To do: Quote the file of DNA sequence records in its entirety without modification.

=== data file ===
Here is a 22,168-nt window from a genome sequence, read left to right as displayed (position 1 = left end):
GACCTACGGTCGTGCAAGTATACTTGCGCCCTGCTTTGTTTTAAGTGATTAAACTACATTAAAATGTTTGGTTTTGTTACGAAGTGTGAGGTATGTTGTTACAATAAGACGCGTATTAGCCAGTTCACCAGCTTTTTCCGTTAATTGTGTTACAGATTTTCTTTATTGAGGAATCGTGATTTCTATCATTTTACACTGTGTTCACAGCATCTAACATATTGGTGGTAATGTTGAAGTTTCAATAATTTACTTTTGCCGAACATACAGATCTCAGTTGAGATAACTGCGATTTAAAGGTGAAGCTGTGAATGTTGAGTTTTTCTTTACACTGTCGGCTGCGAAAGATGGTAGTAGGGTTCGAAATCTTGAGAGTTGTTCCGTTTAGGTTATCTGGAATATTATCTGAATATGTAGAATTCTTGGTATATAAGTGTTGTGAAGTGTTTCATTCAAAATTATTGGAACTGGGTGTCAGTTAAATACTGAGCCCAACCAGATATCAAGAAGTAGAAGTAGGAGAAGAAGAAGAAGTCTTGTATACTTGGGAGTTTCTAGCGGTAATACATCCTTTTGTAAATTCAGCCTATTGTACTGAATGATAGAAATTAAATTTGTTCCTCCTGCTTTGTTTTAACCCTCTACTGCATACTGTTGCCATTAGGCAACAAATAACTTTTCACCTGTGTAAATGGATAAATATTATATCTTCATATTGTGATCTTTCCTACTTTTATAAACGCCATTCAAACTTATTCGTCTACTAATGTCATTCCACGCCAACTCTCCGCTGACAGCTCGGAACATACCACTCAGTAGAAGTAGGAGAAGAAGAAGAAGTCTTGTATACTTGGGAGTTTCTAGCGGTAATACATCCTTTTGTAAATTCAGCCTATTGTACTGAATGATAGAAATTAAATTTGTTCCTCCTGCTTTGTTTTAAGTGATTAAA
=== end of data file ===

Here is a 22,168-nt window from a genome sequence, read left to right as displayed (position 1 = left end):
GACCTACGGTCGTGCAAGTATACTTGCGCCCTGCTTTGTTTTAAGTGATTAAACTACATTAAAATGTTTGGTTTTGTTACGAAGTGTGAGGTATGTTGTTACAATAAGACGCGTATTAGCCAGTTCACCAGCTTTTTCCGTTAATTGTGTTACAGATTTTCTTTATTGAGGAATCGTGATTTCTATCATTTTACACTGTGTTCACAGCATCTAACATATTGGTGGTAATGTTGAAGTTTCAATAATTTACTTTTGCCGAACATACAGATCTCAGTTGAGATAACTGCGATTTAAAGGTGAAGCTGTGAATGTTGAGTTTTTCTTTACACTGTCGGCTGCGAAAGATGGTAGTAGGGTTCGAAATCTTGAGAGTTGTTCCGTTTAGGTTATCTGGAATATTATCTGAATATGTAGAATTCTTGGTATATAAGTGTTGTGAAGTGTTTCATTCAAAATTATTGGAACTGGGTGTCAGTTAAATACTGAGCCCAACCAGATATCAAGAAGTAGAAGTAGGAGAAGAAGAAGAAGTCTTGTATACTTGGGAGTTTCTAGCGGTAATACATCCTTTTGTAAATTCAGCCTATTGTACTGAATGATAGAAATTAAATTTGTTCCTCCTGCTTTGTTTTAACCCTCTACTGCATACTGTTGCCATTAGGCAACAAATAACTTTTCACCTGTGTAAATGGATAAATATTATATCTTCATATTGTGATCTTTCCTACTTTTATAAACGCCATTCAAACTTATTCGTCTACTAATGTCATTCCACGCCAACTCTCCGCTGACAGCTCGGAACATACCACTCAGTAGAAGTAGGAGAAGAAGAAGAAGTCTTGTATACTTGGGAGTTTCTAGCGGTAATACATCCTTTTGTAAATTCAGCCTATTGTACTGAATGATAGAAATTAAATTTGTTCCTCCTGCTTTGTTTTAAGTGATTAAA